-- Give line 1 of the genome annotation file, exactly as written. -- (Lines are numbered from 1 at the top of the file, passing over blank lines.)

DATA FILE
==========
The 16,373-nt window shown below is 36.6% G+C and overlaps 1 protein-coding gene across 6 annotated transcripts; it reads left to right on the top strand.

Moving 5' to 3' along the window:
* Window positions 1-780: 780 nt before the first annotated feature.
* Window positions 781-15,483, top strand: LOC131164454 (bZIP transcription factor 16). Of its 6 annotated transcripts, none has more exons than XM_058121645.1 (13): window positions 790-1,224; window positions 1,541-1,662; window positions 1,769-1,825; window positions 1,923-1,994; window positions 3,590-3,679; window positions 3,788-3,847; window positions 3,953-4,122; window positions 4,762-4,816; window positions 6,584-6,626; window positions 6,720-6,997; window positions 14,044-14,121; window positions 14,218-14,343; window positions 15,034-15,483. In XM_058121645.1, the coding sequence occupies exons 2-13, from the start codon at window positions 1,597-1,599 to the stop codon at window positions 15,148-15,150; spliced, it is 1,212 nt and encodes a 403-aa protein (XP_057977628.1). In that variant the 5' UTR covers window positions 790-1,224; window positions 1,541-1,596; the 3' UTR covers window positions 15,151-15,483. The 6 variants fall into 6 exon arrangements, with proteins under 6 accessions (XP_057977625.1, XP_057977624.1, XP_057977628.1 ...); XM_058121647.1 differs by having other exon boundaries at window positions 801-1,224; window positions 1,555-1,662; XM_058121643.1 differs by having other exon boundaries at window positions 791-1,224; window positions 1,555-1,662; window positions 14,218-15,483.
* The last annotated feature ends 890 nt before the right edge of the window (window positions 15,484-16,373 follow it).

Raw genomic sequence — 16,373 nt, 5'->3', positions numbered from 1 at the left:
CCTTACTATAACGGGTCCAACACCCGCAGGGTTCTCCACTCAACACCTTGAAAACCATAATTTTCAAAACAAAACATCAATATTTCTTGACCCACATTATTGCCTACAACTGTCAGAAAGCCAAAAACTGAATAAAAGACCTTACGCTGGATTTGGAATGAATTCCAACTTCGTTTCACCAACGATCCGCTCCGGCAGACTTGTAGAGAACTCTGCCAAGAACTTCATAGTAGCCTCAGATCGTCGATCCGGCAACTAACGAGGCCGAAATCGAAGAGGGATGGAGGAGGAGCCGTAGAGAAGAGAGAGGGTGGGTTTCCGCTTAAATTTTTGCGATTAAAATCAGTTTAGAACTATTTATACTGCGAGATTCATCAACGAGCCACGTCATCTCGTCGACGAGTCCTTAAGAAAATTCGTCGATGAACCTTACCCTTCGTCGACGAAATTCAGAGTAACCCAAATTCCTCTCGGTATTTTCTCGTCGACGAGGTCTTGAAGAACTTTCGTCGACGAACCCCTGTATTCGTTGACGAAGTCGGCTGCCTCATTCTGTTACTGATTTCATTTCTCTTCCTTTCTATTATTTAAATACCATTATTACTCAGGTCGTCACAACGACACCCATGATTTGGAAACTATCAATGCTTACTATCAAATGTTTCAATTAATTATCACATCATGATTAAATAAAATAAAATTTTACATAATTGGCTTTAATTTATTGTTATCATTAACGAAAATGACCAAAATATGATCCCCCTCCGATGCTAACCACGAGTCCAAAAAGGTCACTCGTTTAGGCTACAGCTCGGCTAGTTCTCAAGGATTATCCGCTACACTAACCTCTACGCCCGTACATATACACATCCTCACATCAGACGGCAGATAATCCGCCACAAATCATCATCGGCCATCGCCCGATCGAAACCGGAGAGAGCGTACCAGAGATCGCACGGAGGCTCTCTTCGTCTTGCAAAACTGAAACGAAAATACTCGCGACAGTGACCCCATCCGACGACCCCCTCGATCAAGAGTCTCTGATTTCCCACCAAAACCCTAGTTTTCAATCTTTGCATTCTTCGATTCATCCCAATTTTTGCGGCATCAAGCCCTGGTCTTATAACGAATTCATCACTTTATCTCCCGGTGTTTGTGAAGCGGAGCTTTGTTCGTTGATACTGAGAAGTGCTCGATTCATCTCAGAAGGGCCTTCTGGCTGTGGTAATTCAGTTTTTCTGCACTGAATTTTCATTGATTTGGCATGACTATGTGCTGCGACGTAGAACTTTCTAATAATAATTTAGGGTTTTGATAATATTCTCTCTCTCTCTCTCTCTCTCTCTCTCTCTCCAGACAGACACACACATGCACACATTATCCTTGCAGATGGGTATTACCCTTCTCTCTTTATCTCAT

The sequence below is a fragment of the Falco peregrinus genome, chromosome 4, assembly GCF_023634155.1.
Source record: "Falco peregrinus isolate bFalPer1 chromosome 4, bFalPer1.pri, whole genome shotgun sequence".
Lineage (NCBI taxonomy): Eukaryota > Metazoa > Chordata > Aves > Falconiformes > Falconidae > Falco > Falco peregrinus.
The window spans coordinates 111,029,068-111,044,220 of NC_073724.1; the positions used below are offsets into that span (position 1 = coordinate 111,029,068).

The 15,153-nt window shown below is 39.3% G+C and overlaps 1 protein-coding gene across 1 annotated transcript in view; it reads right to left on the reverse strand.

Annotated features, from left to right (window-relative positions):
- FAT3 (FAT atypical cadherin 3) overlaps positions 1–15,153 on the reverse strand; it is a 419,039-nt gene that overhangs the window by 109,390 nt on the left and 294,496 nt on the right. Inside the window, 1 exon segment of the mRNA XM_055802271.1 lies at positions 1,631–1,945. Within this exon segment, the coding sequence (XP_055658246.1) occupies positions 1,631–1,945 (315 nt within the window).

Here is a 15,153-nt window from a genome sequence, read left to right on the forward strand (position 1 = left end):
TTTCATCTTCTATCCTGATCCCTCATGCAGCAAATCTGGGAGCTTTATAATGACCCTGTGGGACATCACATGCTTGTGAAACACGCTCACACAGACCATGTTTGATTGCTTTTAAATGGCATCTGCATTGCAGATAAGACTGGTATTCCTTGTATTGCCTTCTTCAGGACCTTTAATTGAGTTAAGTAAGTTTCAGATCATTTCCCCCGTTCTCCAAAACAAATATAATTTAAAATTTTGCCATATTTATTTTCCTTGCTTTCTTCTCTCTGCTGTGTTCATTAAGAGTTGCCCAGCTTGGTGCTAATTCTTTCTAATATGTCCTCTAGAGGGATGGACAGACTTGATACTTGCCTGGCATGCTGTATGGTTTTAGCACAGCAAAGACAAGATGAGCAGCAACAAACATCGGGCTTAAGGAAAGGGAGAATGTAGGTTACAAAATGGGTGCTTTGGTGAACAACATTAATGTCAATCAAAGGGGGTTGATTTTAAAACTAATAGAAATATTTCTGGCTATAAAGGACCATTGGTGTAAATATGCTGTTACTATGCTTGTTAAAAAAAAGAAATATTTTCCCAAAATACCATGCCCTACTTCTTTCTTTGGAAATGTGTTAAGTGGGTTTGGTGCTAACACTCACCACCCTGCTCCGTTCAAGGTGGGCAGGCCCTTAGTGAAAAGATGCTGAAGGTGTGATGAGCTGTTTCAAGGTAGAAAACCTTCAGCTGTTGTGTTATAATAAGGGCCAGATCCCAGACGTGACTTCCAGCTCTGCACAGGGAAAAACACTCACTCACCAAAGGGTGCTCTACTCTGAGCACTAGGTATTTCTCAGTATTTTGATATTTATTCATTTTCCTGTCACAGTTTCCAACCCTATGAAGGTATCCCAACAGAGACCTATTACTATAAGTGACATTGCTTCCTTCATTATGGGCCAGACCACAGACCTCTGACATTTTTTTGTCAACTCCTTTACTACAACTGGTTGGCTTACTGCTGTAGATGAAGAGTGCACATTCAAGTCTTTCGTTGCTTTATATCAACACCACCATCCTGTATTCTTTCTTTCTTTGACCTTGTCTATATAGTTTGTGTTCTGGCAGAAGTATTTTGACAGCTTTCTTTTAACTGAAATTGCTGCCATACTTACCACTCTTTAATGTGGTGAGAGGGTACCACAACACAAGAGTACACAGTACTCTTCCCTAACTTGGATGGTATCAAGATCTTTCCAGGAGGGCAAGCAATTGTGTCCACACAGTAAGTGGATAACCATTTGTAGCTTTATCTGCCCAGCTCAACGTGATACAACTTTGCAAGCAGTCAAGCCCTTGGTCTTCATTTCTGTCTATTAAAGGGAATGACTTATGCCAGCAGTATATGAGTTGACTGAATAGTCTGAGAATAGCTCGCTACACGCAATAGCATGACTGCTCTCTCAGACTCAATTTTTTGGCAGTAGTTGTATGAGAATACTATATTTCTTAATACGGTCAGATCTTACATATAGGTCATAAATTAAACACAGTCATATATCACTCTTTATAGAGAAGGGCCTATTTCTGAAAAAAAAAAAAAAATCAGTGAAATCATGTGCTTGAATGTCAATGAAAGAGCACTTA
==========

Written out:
The 16,373-nt window shown below is 36.6% G+C and overlaps 1 protein-coding gene across 6 annotated transcripts; it reads left to right on the top strand.